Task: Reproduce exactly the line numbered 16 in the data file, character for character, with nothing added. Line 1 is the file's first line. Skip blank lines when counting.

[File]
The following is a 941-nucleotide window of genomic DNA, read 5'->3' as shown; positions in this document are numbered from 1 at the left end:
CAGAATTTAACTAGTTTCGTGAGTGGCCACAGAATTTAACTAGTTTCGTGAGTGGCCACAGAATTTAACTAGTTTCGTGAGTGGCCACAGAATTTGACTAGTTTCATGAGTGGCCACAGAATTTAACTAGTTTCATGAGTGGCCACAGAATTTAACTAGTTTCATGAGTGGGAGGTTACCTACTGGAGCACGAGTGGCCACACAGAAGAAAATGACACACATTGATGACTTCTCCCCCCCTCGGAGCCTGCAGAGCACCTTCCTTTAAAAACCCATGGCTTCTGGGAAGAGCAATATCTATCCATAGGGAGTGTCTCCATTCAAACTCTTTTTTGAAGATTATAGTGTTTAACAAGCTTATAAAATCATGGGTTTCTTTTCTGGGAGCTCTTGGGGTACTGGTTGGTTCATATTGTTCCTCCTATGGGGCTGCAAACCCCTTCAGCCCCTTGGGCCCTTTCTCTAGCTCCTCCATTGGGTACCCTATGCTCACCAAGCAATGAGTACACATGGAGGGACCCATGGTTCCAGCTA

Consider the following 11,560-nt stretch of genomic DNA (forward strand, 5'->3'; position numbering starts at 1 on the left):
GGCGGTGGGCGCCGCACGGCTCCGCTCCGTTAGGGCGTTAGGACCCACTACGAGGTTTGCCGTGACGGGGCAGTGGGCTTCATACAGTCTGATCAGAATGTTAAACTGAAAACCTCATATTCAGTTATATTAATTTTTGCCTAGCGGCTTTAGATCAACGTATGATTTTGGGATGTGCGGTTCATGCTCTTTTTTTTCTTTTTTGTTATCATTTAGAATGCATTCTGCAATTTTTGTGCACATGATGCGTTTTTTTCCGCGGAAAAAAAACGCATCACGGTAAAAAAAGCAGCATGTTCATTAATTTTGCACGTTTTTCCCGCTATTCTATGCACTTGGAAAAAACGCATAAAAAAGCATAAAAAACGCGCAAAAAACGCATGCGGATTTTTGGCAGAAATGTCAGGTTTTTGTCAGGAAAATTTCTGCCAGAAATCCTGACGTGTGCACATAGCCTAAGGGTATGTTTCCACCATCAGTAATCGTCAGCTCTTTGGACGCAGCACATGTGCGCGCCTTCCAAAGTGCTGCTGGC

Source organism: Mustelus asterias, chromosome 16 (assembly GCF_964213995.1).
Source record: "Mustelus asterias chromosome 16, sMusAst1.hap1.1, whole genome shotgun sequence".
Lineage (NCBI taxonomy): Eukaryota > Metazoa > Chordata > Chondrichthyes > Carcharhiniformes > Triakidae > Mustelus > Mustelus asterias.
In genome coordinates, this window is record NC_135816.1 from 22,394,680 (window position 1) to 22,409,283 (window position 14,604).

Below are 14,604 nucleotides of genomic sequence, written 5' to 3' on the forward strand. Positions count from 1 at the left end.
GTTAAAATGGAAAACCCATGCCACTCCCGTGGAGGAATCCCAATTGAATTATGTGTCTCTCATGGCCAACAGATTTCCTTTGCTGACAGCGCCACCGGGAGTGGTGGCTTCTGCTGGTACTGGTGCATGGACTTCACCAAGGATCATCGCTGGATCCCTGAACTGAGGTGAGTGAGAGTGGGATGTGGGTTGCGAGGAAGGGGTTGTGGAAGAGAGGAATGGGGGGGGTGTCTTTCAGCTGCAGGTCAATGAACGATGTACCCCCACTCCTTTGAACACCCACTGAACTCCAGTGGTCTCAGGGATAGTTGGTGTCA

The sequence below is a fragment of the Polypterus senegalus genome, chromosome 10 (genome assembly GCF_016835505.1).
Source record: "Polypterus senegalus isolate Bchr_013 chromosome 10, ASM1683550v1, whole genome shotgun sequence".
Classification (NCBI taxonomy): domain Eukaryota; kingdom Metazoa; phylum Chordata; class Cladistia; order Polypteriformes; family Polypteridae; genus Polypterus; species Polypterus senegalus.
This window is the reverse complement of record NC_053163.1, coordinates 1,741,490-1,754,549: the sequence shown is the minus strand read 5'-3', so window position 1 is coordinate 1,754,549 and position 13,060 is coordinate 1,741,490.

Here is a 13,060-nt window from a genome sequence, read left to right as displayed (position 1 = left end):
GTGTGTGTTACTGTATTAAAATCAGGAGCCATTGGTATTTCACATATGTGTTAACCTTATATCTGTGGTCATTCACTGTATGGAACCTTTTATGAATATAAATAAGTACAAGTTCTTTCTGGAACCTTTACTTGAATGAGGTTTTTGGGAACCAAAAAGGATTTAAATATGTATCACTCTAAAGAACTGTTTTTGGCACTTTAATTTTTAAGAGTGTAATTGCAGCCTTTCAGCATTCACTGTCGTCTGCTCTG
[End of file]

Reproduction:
GTGTGTGTTACTGTATTAAAATCAGGAGCCATTGGTATTTCACATATGTGTTAACCTTATATCTGTGGTCATTCACTGTATGGAACCTTTTATGAATATAAATAAGTACAAGTTCTTTCTGGAACCTTTACTTGAATGAGGTTTTTGGGAACCAAAAAGGATTTAAATATGTATCACTCTAAAGAACTGTTTTTGGCACTTTAATTTTTAAGAGTGTAATTGCAGCCTTTCAGCATTCACTGTCGTCTGCTCTG